Originally a service which let you share documents in a secure manner (and control when they expire), Dstrux rolled out an update this week which adds support for self-destructing FB and twitter messages and shared photos. Similarly, the destructive messaging app Confide now lets users share documents and photos while also preventing the docs from being screenshotted or reshared.
In short, the two apps have each expanded from offering complementary tools offering competing tool suites.
For the past couple years Dstux has offered a cloud-based which allowed users to share sensitive documents over the web while still controlling the file. The user can select specific email addresses to share a document with, and set a time limit. Once that limit is reached, the file vanishes. The recipient will have a finite window in which to view the file, which can’t effectively be printed, saved, or copied. Dstrux never reveals more than the small part of the file under your cursor at the moment (the rest is blurred or hidden), thus thwarting most attempts to copy the file.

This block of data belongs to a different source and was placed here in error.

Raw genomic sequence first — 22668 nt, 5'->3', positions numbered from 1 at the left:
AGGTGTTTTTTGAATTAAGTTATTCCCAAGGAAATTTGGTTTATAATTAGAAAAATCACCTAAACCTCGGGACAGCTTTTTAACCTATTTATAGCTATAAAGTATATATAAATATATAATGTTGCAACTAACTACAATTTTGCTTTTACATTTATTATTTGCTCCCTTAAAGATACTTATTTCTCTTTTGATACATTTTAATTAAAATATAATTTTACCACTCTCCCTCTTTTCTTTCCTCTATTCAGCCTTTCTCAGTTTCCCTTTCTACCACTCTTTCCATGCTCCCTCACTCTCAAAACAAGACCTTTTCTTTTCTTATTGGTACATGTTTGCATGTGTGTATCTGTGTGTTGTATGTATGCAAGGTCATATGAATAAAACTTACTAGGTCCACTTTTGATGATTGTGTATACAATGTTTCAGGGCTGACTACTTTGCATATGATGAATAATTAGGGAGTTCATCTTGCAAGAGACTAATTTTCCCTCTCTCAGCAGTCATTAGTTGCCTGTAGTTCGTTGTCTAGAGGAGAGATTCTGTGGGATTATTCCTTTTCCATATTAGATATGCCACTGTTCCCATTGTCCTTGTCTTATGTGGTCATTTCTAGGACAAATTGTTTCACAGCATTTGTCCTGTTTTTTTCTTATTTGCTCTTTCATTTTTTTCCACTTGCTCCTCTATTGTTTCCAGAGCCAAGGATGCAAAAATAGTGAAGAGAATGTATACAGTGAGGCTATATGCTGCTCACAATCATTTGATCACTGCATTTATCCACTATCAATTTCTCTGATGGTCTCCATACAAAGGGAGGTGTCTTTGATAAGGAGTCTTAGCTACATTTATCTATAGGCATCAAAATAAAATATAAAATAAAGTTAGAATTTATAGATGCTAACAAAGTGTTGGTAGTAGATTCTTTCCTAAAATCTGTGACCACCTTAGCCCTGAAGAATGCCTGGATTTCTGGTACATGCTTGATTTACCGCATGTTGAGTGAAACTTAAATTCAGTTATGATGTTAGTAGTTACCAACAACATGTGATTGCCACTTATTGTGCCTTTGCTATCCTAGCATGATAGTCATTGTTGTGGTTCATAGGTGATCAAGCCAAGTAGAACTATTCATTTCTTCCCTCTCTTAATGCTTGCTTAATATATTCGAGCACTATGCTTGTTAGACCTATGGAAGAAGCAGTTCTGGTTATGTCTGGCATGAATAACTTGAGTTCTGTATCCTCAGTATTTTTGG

And now Dstrux is moving into sharing files and messages over Twitter and Facebook. As with the documents, Dstrux acts as an intermediary and hosts the image or message. A user can generate a public link that recipients click on to view (they’ll also need to use Dstrux, which is free). As always, Dstrux says that the message or image can’t be printed, saved, copied or screen captured.
- You can find the Dstrux app in Google Play and iTunes.
Dstrux’s new features sound an awful lot like where Confide got its start.
Confide launched as a secure messaging app in January 2014. This service offers end to end user encryption with messages that vanish once they have been viewed, and thanks to the new update Confide also now lets users share documents and images in a secure manner (Word, Excel, PowerPoint and PDF are all supported).
What’s more, Confide has hit upon a neat trick for keeping the recipient of a message or document from copying it with a single screenshot:
Based on the few times I’ve used it in my web browser, I can tell you that Dstrux uses a similar method. It’s very frustrating to the end user, but if you value control over easy of use then it should work well at keeping a document secure.